President Obama signed an executive order on June 26, 2013, establishing the WHCNAA to bring together federal leaders and Indian Country. The convening of the WCHNAA comes as the Biden-Harris administration has prioritized getting resources out to Tribal communities to address the impacts of climate change, racial equity, economic recovery, and COVID-19 response.

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On April 13, 2021, the National Council of Urban Indian Health (NCUIH) and several other American Indian and Alaska Native (AI/AN) organizations signed a joint letter urging Congress to address Indian Country’s infrastructure priorities in the upcoming legislative package. The letter includes several requests for infrastructure investments into Urban Indian Organizations (UIOs).

There are 41 UIOs operating in 77 health facilities across 22 states that provide high-quality, culturally competent care to urban Indian populations. Tribal leaders advocated to Congress for the creation of UIOs after the Relocation Era in recognition that the trust obligation for healthcare follows Indians off reservations. Unfortunately, there are significant parity issues experienced by UIOs as compared to other federally funded healthcare systems, which greatly impact their services and operations. For example, the IHCIA prohibits UIOs from making even minor renovations to their facilities using their annual appropriations. This provision was intended to help UIOs maintain or attain accreditation with grants, but instead has hamstrung UIOs from using their already limited funding for any infrastructure needs.

Further, unlike other parts of the Indian health system, UIOs do not receive any funding for facilities infrastructure, which has made repairs, renovations, and remediation extremely difficult. The pandemic has made it even harder for UIOs as they now must make updates for no-contact services, socially distanced waiting rooms, and increased security to adhere to COVID-19 safety guidelines. The time is long overdue for investment into UIO infrastructure for this vital prong of the Indian health system.

The letter includes the following priorities for UIO infrastructure:

Infrastructure for UIOs

  • Amend the IHCIA to remove restrictions on using UIO funds for making facility renovations.
  • At least $100 million for Urban Indian Health IT (25 U.S.C. § 1660h).
  • At least $749.3 million for Urban Indian Health.
  • At least $3 million for Urban Indian Health Community Health Representatives (25 U.S.C. § 1660f).
  • Extend Full (100 percent) Federal Medical Assistance Percentage (FMAP) to services provided at UIOs permanently.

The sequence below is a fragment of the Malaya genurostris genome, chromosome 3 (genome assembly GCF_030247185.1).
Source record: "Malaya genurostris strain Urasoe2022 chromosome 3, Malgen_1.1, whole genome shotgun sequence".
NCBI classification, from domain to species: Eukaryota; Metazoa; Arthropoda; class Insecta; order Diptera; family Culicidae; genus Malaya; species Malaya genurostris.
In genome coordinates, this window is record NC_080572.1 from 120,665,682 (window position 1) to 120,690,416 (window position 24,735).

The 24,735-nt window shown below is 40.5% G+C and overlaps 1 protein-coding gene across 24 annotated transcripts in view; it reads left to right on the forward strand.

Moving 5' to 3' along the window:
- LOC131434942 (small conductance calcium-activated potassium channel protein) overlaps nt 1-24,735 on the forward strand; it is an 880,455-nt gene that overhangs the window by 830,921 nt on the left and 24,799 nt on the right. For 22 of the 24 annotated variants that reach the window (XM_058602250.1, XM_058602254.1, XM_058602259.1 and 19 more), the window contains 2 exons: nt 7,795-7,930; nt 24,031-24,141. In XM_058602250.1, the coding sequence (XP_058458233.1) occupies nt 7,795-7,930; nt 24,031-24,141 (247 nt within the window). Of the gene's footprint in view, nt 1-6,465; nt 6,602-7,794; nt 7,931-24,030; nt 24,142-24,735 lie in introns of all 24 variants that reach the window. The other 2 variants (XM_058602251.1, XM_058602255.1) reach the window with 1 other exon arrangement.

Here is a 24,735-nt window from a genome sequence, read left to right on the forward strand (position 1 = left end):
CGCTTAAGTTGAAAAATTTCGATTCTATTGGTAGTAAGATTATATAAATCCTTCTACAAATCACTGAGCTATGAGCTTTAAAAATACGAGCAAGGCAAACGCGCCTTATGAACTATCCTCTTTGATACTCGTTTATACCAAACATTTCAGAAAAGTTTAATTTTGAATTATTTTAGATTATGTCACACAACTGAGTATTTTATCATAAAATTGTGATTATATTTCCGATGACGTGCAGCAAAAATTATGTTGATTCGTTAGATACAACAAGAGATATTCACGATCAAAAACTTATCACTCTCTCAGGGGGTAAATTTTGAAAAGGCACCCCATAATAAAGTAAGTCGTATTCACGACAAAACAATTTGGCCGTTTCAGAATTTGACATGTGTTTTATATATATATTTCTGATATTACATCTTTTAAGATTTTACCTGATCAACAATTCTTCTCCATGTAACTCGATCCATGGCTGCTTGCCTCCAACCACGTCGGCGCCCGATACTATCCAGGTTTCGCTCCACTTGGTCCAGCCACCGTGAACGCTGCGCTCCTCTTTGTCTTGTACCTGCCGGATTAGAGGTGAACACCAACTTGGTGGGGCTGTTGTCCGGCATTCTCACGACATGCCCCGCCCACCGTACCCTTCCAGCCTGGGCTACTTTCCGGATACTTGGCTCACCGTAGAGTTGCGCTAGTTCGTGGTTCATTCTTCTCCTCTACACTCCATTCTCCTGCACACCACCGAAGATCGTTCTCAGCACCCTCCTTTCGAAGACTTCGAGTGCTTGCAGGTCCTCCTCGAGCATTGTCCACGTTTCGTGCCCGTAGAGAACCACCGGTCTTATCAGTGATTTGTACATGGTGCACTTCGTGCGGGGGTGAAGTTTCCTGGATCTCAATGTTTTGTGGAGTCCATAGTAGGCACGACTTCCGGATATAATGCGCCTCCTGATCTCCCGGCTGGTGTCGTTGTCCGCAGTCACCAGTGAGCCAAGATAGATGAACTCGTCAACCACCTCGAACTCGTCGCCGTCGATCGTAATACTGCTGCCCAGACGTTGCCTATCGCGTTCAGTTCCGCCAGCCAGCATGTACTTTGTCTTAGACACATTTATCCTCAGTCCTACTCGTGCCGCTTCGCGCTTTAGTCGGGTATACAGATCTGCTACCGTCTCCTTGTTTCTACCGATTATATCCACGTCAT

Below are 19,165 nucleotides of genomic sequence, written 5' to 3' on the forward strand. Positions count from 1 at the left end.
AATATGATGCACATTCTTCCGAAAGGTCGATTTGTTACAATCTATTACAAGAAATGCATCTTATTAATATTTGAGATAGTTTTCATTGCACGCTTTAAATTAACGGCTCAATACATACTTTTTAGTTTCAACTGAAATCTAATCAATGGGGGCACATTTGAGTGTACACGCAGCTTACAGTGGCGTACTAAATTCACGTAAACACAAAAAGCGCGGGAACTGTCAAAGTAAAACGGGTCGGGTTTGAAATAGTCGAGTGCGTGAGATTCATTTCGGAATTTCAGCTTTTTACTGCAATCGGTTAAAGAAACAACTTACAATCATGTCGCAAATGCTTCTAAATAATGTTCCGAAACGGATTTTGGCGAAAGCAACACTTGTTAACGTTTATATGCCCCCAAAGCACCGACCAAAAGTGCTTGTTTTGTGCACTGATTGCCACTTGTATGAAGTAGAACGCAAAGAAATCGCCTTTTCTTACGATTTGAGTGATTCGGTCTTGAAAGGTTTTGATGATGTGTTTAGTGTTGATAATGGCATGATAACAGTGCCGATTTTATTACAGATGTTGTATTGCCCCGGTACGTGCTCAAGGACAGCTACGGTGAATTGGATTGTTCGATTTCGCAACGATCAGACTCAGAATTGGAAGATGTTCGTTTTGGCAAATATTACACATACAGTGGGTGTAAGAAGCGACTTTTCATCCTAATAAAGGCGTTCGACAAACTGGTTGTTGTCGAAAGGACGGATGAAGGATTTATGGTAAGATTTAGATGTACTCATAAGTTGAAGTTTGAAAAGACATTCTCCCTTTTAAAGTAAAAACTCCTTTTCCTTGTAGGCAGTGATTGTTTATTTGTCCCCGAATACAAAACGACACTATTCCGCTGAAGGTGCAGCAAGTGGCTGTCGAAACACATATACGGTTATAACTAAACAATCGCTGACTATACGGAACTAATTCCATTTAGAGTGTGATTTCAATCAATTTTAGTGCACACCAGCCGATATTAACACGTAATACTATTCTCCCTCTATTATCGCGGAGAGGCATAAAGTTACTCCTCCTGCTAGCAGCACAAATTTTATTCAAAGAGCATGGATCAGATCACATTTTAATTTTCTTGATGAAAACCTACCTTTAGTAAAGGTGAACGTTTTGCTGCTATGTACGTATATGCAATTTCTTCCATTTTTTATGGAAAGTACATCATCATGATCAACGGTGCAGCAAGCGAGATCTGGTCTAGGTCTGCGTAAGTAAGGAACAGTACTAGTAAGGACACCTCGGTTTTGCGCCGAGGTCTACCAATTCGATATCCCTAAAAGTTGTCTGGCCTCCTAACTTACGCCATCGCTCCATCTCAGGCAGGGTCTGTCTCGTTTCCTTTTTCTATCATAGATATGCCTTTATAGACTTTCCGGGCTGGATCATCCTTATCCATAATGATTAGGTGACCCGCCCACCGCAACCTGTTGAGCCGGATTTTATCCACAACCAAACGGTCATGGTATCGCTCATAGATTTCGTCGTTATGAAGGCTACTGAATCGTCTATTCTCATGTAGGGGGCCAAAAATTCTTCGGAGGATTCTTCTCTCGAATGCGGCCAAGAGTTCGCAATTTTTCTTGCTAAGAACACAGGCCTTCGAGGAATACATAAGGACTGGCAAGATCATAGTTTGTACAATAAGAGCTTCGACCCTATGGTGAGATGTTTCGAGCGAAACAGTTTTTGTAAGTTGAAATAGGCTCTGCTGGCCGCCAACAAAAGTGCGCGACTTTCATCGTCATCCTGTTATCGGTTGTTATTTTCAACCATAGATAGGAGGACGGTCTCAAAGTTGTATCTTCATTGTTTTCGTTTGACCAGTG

• Establish an Urban Confer Policy for HHS.

Health Care Facilities Construction

  • At least $21 billion for Healthcare Facilities Construction, including but not be limited to, support for new and current planned projects, the Small Ambulatory Health Center Program, UIOs, the Joint Venture Construction Program, and innovative approaches to addressing unmet construction needs for health facilities as described in 25 U.S.C. §1631(f).

Public Health Infrastructure

  • Allow I/T/U providers to be reimbursed for services provided outside of the four walls of their clinic, just as they would if they were provided in the clinic.
  • Establish a Native Behavioral Health Program for I/T/U and fund through FY26 at $200 million annually with annual increases for medical inflation, and funding available through contracts/compacts for Title I and Title V Tribes.

Tribal Health Workforce Development

  • Fully fund the Community Health Aide Program for implementation in all states and for UIOs.


NCUIH Submits Written Testimony to House Interior Appropriations with FY22 Budget Requests for UIOs

On April 14, the National Council of Urban Indian Health (NCUIH) CEO, Francys Crevier, submitted public witness written testimony to the House Appropriations Subcommittee on Interior, Environment, and Related Agencies regarding Fiscal Year (FY) 2022 funding for Urban Indian Organizations (UIOs).

UIOs provide culturally competent health care to some of the 70% of American Indians and Alaska Natives (AI/AN) living in cities and are primarily funded by a single line item in the annual Indian health budget, which constitutes less than 1% of the total Indian Health Service (IHS) annual budget. The devastating impact of the COVID-19 pandemic on Indian Country proved the dire need for increased funding and resources for UIOs, who have continuously provided services in the hardest hit urban areas during the entire pandemic.

In the testimony, NCUIH requested the following:

  • $200.5 million for Urban Indian Health for FY22
  • Include report language to allow use of facilities funding to UIOs
  • Advance appropriations for IHS
  • UIOs be insulated from unrelated budgetary disputes through a spend faster anomaly so that critical funding is not halted

These requests are essential to ensure that urban Indians are properly cared for and moves us closer to fulfilling the federal government’s trust responsibility to AI/ANs.


The testimony will be read and considered by the subcommittee as the appropriations process goes forward for Fiscal Year 2022.

Read the Full Testimony